Well Thursday I overslept, and didn’t manage to call the person I was supposed to call at the bilingual gymnasium. It’s not one of the three “good schools” that everyone told us about, so I was kind of thinking we probably won’t send him there anyway. But then today he brought home a math test with a big ol’ 4 (that’s a D) on it, and now we are again wondering how to get one of the “good schools” to take him.
First order of business was an appointment with a real estate agent to get an idea of how the market looks. We talked about neighborhoods and he recommended the ones we’ve been looking at anyway, and printed out prospectuses of houses very much like the kind we’ve been thinking we’d like. So that’s good, we’re on the same page more or less, and they’ll keep an eye out for houses for us, and we’ll drive around and look at things in April. Also, the receptionist gave us coffee. Mmm, coffee.
From there we went to the Montessori school and talked to… an assistant principal? I think? She said that the Sniglet’s lack of Dutch would be a problem, but there’s a school called “het Mozaiëk” which is a school for teaching Dutch to kids. They have regular schoolwork, so the kids don’t fall behind while they’re learning the local lingo. It’s in Ondiep, far from any of the places we’re thinking of moving to – from people we talked to, I rather got the impression that it was in the “bad” part of Utrecht, so we were kind of skeptical but we said we’d check it out. And she said that once the Sniglet had some Dutch they’d have a place for him, which was a lovely thing to hear. Although we were not keen on making him change schools twice, instead of just once.
Then that afternoon we went to the Inaugural Lecture of another new professor, a German philosophy prof who is commuting from Augsburg and has a son Ignatz’s age. We talked to his wife, and it sounds like they have no plans to move up to Utrecht. She’s a teacher here in Germany, which is a really good job, well-paid and frankly, to judge from the effort my sons’ teachers are putting into it, not at all challenging. And it’s not really one that transfers – like the Germans, the Dutch don’t want any icky foreigners teaching their pweshus widdle bwossoms, so they don’t recognize foreign teachers’ qualifications. So yeah, she has excellent reasons to stay, reasons that I don’t have. Oh, and she also mentioned that the Rude Gymnasium was rude to them too.
After that we got to experience Dutch pizza. It was not yummy.
Then it was Friday, and I went out to Ondiep to check out the school, with some trepidation, I’ll admit. I mean, you tell an American a neighborhood’s bad, and she’ll be expecting muggers at least, right? Hah. There was some graffiti and litter at the bus stop (litter at a bus stop! news at ten!) and lots of houses that looked too small for our family, but it seemed like quite a cozy little spot. I was particularly enchanted by the halal pizzeria. Good thing I didn’t know about the riots then, eh?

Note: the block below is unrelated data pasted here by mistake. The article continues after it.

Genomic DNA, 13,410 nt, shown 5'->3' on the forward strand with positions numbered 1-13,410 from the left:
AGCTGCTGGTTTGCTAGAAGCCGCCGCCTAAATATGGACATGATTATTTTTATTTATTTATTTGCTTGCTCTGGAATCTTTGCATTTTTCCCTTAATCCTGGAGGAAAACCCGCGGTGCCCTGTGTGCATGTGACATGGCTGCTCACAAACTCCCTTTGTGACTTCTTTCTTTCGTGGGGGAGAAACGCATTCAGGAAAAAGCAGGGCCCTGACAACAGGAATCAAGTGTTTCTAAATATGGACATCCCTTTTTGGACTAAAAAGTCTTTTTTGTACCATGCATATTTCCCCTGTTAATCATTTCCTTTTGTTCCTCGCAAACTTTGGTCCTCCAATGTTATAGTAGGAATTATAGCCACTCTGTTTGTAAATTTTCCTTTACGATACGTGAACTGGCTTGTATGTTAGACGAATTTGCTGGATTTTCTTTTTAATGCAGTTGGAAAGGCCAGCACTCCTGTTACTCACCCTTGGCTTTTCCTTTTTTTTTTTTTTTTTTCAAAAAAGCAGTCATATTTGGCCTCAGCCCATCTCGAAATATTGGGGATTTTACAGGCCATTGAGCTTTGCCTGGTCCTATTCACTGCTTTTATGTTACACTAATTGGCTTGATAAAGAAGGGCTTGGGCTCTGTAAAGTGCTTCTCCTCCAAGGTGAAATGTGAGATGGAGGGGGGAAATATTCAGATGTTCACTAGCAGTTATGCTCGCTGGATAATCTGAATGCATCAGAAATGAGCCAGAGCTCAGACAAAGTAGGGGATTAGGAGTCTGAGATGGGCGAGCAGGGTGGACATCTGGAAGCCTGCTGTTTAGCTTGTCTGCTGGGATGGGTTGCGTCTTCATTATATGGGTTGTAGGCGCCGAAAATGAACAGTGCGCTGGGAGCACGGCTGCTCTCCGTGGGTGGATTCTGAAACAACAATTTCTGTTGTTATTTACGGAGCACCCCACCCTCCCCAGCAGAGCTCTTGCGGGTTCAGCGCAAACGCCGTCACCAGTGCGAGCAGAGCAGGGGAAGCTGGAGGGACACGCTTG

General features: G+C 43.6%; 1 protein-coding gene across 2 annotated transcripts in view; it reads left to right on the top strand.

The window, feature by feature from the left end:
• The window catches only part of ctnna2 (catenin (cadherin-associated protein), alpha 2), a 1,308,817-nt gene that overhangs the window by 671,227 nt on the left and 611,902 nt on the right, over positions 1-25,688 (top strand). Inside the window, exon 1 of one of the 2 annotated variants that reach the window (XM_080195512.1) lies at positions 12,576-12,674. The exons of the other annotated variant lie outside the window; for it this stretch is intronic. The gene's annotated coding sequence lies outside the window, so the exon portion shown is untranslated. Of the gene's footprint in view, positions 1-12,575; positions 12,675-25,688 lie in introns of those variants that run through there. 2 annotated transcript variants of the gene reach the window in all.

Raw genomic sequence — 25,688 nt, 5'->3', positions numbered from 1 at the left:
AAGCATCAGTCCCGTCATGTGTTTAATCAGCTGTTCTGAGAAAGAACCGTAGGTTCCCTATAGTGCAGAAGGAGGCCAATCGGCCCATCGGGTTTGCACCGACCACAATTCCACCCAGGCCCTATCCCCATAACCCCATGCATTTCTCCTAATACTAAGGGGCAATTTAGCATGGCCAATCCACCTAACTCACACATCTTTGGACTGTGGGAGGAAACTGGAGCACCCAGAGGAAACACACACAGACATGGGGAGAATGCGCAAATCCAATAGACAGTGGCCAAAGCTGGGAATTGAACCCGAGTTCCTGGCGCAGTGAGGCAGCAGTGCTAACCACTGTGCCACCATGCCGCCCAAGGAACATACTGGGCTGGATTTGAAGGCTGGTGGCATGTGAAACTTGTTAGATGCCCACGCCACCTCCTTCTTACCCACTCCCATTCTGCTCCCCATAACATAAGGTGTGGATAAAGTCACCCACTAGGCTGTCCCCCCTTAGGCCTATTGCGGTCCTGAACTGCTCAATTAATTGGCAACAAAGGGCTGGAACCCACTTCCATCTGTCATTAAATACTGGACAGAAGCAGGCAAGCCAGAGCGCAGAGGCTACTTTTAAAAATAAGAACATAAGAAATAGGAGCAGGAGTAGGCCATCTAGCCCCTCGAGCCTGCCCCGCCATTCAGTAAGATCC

Anyway, the school. The director spoke English, and explained how the whole thing works, and it seemed quite simple and straightforward and actually like a good idea. I began to think more positively about the Sniglet changing schools twice (and jumping ahead, when I told him about the school on Saturday afternoon, he said “yes!”, so that’s a good sign). He’s been nervous about coming into a school where he doesn’t speak the language, and this seems like a good solution.
Then what? Oh, Kn, German wife of another foreign (Portuguese, I think) professor, moved here when her oldest was 9, now has a kid Ignatz’s age. She had all kinds of useful stuff to say, and even offered to arrange for Ignatz to go to school with her son for one day to see what it’s like. He goes to the Christelijk, which is our first choice at the moment. She said it’s full of gifted, hyper boys, and her relatively even-keeled son complains about how other kids are always hopping around. Okay, so I guess he and Ignatz won’t become fast friends, but this sounds like a good place for Ig (if they’ll take him, with his wretched and declining grades). She also had super-handy advice about doctors and traffic and mortgages and the like. Fab resource, and a very nice person too. I like her.
Then I met Mj again, and got even more helpful advice, like where the yarn store is, and about general Dutch life.
After that it was time to pack and go to the airport. I can’t believe how much I learned in four days. I can’t possibly store it all in my little head, I can feel information dribbling out at an alarming rate.